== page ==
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Re: Minimum viable custom elements

From: Brian Kardell <bkardell@gmail.com>
Date: Wed, 4 Feb 2015 14:01:36 -0500
Message-ID: <CADC=+jfoU-SoPvgFbAi35pjHeSnnBpZBbPov7jhueQfi+SHLxg@mail.gmail.com>
To: Alice Boxhall <aboxhall@google.com>
Cc: Ryosuke Niwa <rniwa@apple.com>, Chris Bateman <chrisb808@gmail.com>, Anne van Kesteren <annevk@annevk.nl>, Steve Faulkner <faulkner.steve@gmail.com>, WebApps WG <public-webapps@w3.org>
On Wed, Feb 4, 2015 at 1:54 PM, Alice Boxhall <aboxhall@google.com> wrote:

> On Wed, Feb 4, 2015 at 10:36 AM, Ryosuke Niwa <rniwa@apple.com> wrote:
>
>>
>> On Feb 4, 2015, at 10:12 AM, Brian Kardell <bkardell@gmail.com> wrote:
>>
>> On Wed, Feb 4, 2015 at 12:41 PM, Chris Bateman <chrisb808@gmail.com>
>> wrote:
>>
>>> Yeah, I had noted in that post that wrapping a native element with a
>>> custom element was an option - only drawback is that the markup isn't as
>>> terse (which is generally advertised as one of the selling points of Custom
>>> Elements). But that doesn't seem like a deal breaker to me, if subclassing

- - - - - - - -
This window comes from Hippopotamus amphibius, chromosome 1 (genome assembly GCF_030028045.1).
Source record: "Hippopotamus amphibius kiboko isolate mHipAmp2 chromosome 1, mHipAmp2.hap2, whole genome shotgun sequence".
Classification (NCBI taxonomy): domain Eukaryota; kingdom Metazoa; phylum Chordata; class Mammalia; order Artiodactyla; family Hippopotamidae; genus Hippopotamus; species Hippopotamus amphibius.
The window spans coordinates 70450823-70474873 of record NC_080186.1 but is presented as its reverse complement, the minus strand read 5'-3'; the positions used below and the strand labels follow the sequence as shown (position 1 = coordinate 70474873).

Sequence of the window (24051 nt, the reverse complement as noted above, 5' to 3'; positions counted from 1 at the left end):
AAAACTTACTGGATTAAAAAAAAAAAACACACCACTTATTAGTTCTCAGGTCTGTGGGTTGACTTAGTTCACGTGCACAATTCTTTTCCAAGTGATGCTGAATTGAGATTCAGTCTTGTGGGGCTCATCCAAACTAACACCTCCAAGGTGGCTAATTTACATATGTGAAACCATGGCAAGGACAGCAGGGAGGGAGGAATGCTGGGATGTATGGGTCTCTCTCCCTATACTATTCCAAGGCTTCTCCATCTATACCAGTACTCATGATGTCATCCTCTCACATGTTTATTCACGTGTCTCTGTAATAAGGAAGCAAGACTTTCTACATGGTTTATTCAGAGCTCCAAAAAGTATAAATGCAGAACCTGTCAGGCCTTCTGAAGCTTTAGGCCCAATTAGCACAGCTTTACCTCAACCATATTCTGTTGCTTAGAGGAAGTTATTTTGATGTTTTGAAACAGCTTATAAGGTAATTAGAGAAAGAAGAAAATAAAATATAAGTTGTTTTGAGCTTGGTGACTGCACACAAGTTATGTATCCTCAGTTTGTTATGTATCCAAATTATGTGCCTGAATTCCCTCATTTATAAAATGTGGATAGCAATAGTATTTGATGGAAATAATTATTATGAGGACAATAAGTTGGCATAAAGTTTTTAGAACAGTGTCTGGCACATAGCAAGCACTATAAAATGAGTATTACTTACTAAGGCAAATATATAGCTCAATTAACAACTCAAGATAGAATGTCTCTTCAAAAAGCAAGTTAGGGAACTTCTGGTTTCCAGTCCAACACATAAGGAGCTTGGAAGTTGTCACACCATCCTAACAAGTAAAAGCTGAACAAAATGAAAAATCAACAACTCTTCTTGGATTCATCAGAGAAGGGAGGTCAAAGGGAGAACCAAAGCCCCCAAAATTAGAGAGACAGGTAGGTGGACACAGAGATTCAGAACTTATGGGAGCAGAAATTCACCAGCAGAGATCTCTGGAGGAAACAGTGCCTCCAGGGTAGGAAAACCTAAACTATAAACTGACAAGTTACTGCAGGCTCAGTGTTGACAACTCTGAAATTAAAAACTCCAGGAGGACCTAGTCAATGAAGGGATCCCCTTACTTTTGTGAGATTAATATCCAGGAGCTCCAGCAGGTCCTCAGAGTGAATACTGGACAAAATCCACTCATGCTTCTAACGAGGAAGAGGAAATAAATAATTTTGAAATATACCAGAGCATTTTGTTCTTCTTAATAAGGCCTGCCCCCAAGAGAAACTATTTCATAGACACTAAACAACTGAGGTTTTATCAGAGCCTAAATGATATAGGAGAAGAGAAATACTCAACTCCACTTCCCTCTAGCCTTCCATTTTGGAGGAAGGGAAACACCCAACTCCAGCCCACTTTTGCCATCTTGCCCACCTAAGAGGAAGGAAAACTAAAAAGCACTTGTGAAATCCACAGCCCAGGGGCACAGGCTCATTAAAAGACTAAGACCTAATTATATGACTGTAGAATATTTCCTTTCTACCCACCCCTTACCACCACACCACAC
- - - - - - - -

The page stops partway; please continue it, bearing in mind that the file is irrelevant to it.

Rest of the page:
>>> needs to be postponed.
>>>
>>> Chris
>>>
>>>
>> As I pointed out ealier:
>>
>> <input is="x-foo">
>>
>> <x-foo><input></x-foo>
>>
>> seems like barely a ternseness savings worth discussing.
>>
>>
>> Indeed.  Also, authors are used to the idea of including a fallback
>> content inside an element after canvas and object elements and this fits
>> well with their mental model.
>>
>
> I'm just trying to get my head around this pattern. In this example, does
> the web page author or the custom element developer embed the input? And
> who is responsible for syncing the relevant attributes across? In reality,
> isn't this going to look more like
>
> <x-checkbox checked="true">
>     <input type="checkbox" checked="true">
> </x-checkbox>
>
> or as a slightly contrived example,
>
> <x-slider min="-100" max="100" value="0" step="5">
>     <input type="range" min="-100" max="100" value="0" step="5">
> </x-slider>
>
> Or does the custom element get its state from the embedded element?
>

the custom element uses its contents as input and, in the simplest sense,
just moves it or maps it during creation... In a more complicated world
with something more like shadow dom (a separate topic) it might be
'projected'

-- 
Brian Kardell :: @briankardell :: hitchjs.com
Received on Wednesday, 4 February 2015 19:02:07 UTC

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